The FIA and Formula 1 announced on Tuesday the postponement of the Canadian Grand Prix, scheduled for June 14 while the shutdown period has also been extended.
During a video conference on 19 March, the FIA, Formula 1 and the teams agreed to bring the sport’s traditional two-week summer shutdown forward to March/April in order to make the summer available for races to be staged. The shutdown when teams are prohibited to carry out any work aimed at the performance of their race machines had been extended to three weeks. It has also been agreed that not only the chassis departments of the teams have to shut down, but engine manufacturers are also required to terminate their operations.
As the coronavirus crisis has shown no signs of peaking, FIA’s President Jean Todt held another video conference with the Commercial Rights’ Holder and the team leaders to revise the situation and discuss the next necessary measures. It has been agreed to extend the shutdown period from 21 to 35 days.
“Following unanimous approval by the Formula 1 Strategy Group, Commission and all teams, the World Motor Sport Council has ratified by e-vote the decision to extend the Formula 1 shutdown period from 21 to 35 days, to be taken in March, April and/or May, for all competitors and Power Unit manufacturers.”
“Further discussions regarding this topic remain open between the FIA, Formula 1 and all teams in light of the ongoing global impact of COVID-19,” an FIA statement read.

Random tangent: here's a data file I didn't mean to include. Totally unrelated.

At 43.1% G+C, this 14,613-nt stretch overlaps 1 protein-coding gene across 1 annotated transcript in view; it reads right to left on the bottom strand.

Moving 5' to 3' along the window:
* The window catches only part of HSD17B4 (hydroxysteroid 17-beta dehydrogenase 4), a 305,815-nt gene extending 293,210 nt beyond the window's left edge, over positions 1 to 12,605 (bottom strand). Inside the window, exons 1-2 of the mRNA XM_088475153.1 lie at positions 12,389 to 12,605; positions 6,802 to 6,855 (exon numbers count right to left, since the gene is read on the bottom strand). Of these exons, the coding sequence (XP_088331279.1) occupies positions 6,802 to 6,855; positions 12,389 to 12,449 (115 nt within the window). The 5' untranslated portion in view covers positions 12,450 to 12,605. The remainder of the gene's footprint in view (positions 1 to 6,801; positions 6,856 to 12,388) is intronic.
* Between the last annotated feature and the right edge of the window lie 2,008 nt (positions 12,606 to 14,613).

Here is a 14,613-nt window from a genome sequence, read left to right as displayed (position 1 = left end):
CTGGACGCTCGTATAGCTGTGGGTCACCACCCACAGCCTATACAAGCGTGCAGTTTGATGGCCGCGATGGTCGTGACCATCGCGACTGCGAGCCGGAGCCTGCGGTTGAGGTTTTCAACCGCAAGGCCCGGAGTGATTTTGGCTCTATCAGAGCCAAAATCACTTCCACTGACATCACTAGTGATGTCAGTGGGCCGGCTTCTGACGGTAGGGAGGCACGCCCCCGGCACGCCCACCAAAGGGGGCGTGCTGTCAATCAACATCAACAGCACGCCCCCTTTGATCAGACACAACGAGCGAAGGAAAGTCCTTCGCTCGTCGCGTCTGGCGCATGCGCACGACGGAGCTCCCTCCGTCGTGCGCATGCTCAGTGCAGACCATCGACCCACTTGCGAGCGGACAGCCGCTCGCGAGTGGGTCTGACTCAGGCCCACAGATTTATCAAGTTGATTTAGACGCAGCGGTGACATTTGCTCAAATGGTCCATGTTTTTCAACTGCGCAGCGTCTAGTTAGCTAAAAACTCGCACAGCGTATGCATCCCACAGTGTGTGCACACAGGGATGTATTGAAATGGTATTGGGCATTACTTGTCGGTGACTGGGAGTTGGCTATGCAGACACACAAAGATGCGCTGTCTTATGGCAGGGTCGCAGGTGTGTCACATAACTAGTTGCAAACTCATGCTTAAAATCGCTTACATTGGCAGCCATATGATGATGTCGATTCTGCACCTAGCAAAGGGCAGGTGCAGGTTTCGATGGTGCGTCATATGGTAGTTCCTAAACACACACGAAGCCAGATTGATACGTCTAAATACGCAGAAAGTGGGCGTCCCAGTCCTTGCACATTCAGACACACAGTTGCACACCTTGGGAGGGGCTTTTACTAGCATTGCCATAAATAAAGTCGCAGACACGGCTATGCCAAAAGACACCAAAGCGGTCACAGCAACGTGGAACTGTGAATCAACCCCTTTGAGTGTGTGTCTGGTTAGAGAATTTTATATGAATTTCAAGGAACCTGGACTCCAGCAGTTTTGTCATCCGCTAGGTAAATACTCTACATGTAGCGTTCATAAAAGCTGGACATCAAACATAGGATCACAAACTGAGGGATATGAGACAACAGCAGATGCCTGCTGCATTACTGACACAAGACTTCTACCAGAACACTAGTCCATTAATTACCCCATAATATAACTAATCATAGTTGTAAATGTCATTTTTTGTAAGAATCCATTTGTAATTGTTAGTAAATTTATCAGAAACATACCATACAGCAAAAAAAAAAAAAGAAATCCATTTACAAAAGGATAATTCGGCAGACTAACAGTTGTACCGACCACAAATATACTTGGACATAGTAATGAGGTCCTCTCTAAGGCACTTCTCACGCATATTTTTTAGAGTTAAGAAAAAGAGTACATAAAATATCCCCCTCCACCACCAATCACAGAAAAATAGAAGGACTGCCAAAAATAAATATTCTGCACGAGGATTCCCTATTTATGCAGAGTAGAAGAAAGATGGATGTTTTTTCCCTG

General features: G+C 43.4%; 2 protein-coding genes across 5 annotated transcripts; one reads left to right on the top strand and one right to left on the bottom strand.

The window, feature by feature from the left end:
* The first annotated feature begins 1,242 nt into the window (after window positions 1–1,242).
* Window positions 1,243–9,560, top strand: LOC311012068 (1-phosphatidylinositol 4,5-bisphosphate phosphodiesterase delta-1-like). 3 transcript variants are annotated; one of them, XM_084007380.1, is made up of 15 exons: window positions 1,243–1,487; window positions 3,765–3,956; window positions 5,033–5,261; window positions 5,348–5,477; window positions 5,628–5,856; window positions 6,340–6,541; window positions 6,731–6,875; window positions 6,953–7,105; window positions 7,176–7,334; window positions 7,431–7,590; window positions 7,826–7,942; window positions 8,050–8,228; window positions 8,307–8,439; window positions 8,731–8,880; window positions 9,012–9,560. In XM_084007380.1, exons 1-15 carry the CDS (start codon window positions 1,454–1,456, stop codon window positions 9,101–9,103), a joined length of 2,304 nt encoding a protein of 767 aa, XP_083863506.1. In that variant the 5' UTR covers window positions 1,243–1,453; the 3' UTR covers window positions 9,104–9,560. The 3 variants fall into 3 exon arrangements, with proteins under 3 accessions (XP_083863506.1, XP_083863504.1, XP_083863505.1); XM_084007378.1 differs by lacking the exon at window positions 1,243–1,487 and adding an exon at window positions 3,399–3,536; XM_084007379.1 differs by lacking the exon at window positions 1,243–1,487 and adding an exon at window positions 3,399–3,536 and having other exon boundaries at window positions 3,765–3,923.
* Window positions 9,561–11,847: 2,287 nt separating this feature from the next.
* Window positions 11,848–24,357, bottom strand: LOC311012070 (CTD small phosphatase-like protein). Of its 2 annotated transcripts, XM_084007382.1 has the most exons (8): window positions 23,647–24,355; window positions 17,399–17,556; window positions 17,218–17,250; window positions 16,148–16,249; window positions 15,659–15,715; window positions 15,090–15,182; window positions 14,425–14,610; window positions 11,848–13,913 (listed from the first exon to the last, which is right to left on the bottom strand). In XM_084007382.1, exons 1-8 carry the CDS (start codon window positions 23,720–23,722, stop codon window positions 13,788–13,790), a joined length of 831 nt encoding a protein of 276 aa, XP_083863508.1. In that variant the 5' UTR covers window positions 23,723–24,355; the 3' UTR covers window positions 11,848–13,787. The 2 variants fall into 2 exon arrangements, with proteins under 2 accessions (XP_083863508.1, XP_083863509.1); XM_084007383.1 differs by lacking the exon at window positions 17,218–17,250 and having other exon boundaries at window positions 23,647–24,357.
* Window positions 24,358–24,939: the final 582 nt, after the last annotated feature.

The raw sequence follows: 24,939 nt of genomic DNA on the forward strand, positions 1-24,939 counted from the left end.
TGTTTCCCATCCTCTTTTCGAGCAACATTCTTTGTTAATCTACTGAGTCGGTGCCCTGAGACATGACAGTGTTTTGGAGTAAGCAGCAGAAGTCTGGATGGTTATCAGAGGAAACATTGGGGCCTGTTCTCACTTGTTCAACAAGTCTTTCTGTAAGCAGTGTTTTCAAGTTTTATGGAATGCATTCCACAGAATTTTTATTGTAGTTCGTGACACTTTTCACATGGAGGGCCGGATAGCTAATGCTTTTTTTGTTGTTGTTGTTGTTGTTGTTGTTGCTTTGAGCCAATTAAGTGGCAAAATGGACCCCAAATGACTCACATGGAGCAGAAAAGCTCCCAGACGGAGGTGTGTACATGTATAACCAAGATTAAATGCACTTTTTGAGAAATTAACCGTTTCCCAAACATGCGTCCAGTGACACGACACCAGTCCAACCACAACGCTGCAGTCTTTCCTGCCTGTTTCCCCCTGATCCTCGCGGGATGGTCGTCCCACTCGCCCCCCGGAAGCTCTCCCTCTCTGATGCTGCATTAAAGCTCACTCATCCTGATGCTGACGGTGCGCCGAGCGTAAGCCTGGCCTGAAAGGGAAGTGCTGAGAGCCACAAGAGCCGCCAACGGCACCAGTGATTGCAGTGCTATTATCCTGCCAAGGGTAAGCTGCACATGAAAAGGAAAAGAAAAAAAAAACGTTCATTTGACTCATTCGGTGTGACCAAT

The extension means that the shutdown for teams and engine manufacturers are taking place in March, April and/or May. Ferrari, Haas, and Mercedes started their shutdown on the first possible day, March 19 while Alfa Romeo and AlphaTauri followed them four days later. McLaren and Racing Point commenced their break on March 25 with Williams following them on the following day.
Red Bull was the last team to terminate its operations by shutting down its factory on March 27. Renault was the only team to apply two different dates for the start of its shutdown by terminating the work at its engine department at Viry-Chatillon on March 20 and starting its break at its Enstone chassis facility on March 30.
Next to the extension of the shutdown period, the lowering of the cost cap which comes in from 2021 and the delay of the technical rules overhaul until 2023 have also been discussed, but the teams’ opinions are still divided in those matters.
Further delay to the season
The organizers of the Canadian Grand Prix have confirmed the postponement of the race at Montreal that was due to take place on June 14. Following the cancellations and postponements of the first eight races of the season, the Canadian GP was due to kick off the delayed 2020 season, but the ongoing coronavirus crisis made it impossible for the semi-street track to host the spectacular race.
While the Australian and the Monaco Grands Prix have been cancelled for this season due to the very specific demands of those circuits, the postponement of the Canadian Grand Prix means that it can reappear on the calendar later in the season. However, being a semi-street venue, the organizers need more time to prepare the race than it is needed on purpose-built tracks. Chief of the Canadian Grand Prix Promoter Francois Dumontier indicated previously that his team needs a time frame of around eight weeks to prepare the event.
The delay of the race in North America leaves the French Grand Prix, set for June 28, as the new opening round of the 2020 F1 season, albeit the race at Paul Ricard also looks under threat given that travel restrictions are practically locking down citizens in Europe.